Sunday, November 29, 2015

Project 365: Movies 230 - 236

© Paramount Pictures

The only film in the Mission: Impossible series I didn't see in the theaters, my push to review them all meant I couldn't put off watching this one any longer. The "forgotten sequel," as I call it, may not be the most offensively terrible (that honor belongs to M:I2), but it certainly is the least memorable. Directed by animation favorite, Brad Bird, Ghost Protocol loses all of the thematic heft that the previous film established, built up, and left in its wake. New, shiny, and pretty faces aren't enough to revive this snooze-fest—which, granted, is still nice to look at.

Ethan Hunt (Tom Cruise) is once again blamed for doing something he swears he didn't do. This time, it's blowing up the Kremlin, and the Russians are not too pleased about that. Separated from any IMF support, Hunt must assemble of rag-tag team of new people to find out who the real perpetrators are--and what they have planned next. Globe-trotting undercover switch-a-roos, and constantly breaking technology, mean that Hunt has to improvise to stay alive and race to stop a global, nuclear disaster.

Alright, so this plot makes no sense. There are things made complicated that, quite literally, could be handled immediately and simply while still producing in the same outcome. The broken tech becomes a joke at a certain point. The story is messy unnecessarily, and it's glaring. It's clear that Brad Bird was more interested in filming scenes that had weird, inexplicable tech centerpieces than actually making a cohesive, interesting movie. The film's best sequences take place in Dubai, with Ethan scaling the side of a giant hotel using electronic suction gloves—that inexplicably malfunction in what feels more like an attempt at humor than it does an attempt at tension—all leading to a logistically impressive car chase through a frightening dust storm. But then that's over and there's still an hour left of bomb defusing and espionage that doesn't feel important or dangerous. Oh! Except that cool stacked parking lot fight, that was kind of cool. Other than that? Lame City.

See this one because it's weird seeing only 4 out of 5 of the series, but don't expect too much. It's predecessor and successor are far superior in every single way, from the acting to the writing to, of course, the action. Ethan Hunt? I'll see you in Rogue Nation.

Rating: ★★½ / 5 stars
Watched: VUDU
Seen Before: No

231 / 365: The Philadelphia Story (1940)

This movie was the #44 film on my AFI Top 100 countdown challenge. Read my full review here.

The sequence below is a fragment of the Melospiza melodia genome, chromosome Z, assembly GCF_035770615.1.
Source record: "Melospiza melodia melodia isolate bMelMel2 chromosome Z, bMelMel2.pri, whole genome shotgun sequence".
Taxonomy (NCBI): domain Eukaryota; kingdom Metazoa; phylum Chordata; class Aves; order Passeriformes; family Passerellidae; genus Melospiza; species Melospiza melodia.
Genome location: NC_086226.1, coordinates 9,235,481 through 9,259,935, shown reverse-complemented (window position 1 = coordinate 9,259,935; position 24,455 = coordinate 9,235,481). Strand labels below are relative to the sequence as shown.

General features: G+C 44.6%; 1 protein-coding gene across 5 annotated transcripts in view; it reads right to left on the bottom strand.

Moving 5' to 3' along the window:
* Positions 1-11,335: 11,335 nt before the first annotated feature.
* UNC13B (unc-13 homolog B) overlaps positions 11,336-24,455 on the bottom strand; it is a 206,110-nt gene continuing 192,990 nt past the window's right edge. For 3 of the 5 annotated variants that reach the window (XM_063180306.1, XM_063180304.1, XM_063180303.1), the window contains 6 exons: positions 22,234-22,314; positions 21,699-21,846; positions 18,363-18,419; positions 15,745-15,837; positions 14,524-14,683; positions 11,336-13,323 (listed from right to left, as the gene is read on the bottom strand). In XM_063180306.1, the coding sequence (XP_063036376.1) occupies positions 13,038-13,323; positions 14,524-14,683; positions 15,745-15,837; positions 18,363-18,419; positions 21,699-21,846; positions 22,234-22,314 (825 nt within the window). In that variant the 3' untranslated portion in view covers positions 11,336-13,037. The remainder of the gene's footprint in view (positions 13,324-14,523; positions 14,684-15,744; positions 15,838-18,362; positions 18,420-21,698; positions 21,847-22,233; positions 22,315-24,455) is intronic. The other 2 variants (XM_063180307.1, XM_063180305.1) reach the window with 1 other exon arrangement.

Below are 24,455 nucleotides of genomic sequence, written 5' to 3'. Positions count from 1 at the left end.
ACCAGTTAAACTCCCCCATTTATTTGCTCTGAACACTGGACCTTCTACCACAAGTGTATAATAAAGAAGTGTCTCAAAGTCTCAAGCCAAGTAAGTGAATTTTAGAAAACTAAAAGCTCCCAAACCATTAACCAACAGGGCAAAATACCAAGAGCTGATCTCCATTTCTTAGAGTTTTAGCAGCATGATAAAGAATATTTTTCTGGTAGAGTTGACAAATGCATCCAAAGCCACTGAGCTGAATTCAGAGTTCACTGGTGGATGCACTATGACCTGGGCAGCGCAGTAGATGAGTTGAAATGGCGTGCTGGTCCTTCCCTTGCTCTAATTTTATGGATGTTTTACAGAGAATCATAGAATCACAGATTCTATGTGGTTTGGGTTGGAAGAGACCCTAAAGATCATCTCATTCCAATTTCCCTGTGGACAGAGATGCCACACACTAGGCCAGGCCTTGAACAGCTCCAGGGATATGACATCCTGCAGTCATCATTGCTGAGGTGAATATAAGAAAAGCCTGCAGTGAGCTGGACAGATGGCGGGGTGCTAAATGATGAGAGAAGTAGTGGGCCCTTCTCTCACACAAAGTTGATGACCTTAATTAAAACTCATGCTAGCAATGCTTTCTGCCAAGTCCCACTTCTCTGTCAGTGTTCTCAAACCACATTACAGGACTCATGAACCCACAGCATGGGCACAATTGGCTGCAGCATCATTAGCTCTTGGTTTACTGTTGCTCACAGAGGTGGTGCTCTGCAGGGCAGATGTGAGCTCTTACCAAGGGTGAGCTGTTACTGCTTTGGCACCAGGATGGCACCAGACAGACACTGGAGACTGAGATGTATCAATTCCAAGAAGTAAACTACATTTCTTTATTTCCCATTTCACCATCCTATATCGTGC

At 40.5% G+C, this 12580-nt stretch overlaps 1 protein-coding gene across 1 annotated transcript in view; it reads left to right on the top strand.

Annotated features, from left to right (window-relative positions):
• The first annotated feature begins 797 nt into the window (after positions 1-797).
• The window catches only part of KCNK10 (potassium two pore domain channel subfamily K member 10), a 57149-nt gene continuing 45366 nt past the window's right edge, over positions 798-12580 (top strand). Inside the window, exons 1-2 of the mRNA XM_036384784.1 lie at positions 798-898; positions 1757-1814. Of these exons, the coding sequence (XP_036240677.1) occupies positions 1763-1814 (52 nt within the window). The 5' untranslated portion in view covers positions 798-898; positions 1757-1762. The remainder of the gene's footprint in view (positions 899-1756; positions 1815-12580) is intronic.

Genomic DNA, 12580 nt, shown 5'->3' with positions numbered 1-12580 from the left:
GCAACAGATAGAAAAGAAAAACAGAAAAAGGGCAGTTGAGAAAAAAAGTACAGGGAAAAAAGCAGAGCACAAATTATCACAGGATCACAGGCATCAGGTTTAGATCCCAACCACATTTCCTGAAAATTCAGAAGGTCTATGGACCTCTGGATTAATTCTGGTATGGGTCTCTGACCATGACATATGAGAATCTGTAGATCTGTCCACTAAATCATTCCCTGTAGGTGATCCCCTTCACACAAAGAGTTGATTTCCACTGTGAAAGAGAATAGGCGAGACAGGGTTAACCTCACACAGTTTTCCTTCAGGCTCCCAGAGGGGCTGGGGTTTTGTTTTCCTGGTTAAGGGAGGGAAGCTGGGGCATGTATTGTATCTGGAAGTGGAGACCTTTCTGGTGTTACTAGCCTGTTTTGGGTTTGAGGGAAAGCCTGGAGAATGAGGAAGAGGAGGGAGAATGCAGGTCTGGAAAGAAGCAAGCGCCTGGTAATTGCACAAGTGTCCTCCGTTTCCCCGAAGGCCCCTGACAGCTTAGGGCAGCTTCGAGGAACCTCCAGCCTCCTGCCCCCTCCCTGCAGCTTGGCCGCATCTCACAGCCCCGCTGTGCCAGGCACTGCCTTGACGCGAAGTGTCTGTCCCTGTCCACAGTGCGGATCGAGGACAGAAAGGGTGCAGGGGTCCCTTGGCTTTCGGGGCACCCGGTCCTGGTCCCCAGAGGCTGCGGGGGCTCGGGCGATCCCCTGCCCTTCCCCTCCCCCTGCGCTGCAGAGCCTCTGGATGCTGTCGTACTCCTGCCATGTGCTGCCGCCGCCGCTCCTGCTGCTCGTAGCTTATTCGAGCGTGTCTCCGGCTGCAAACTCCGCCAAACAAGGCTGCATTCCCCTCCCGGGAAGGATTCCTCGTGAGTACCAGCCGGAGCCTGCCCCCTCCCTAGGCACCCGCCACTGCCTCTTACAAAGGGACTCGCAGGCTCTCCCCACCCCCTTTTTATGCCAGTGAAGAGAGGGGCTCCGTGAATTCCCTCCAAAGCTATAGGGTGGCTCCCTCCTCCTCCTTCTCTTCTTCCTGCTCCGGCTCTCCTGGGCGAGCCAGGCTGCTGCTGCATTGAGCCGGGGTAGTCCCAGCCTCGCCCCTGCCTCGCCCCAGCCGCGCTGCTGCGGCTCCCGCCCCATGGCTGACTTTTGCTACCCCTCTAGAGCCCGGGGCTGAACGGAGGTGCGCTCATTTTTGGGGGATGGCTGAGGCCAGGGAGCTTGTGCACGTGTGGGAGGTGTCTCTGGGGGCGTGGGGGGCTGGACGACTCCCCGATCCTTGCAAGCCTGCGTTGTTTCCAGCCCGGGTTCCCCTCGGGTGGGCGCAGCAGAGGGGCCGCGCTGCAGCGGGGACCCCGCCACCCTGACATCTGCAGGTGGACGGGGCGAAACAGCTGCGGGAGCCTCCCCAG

Rating: ★★★★ / 5 stars
Watched: DVD
Seen Before: Yes

232 / 365: Kill Me Three Times (2014)
© Magnet Releasing

I hated this movie and every character in it. Stupid and pointless. Kill Me Three Times wishes it was as gritty as In Bruges, but suffers from inexplicable uselessness. It's not edgy or interesting, and worst of all, Simon Pegg isn't even funny. And he tries hard to be, which indicates the tragically low caliber of the script, not his skills.

Pegg plays an assassin tasked with offing a woman (Alice Braga) suspected of cheating on her macho-asshole husband (Callan Mulvey). When he shows up to kill her, he witnesses two other people—a dentist desperate for cash (played by the other other Hemsworth brother, Luke) and his conniving wife (Teresa Palmer)—awkwardly attempting to do the same. From there, it all devolves into a mess of motivations that are questionable at best and nonexistent at worst. The violence is over the top for no reason other than for the filmmaker to be able to say it is, but halfway through the movie, you're already bored out of your mind, ready for all these dumb mix-ups and "oops" moments to be over. The movie never redeems itself, and even manages to make the whole thing worse by adding in an illogical 'twist,' if you could even call it that.

Save yourself the trouble. Watch a different Simon Pegg movie instead. Any of them, really.

Rating: ★ / 5 stars
Watched: Netflix
Seen Before: No

233 / 365: Mean Girls (2004)
© Paramount Pictures

Full disclosure, I named my dog Gretchen Weiners and she owns a pink shirt that says "My Mom Is So Fetch." She might be wearing it right now. Suffice it to say, I adore this movie to the point of not being able to explain how much without being hyperbolic. You might remember, when I gave my second 5-star review on the AFI Top 100 countdown, I described my thinking about assigning a "perfect" score: A movie may not be perfect, but I'd be damned if I could find a way to make it better. That's exactly how I feel about this Tina Fey-written piece of high school brilliance.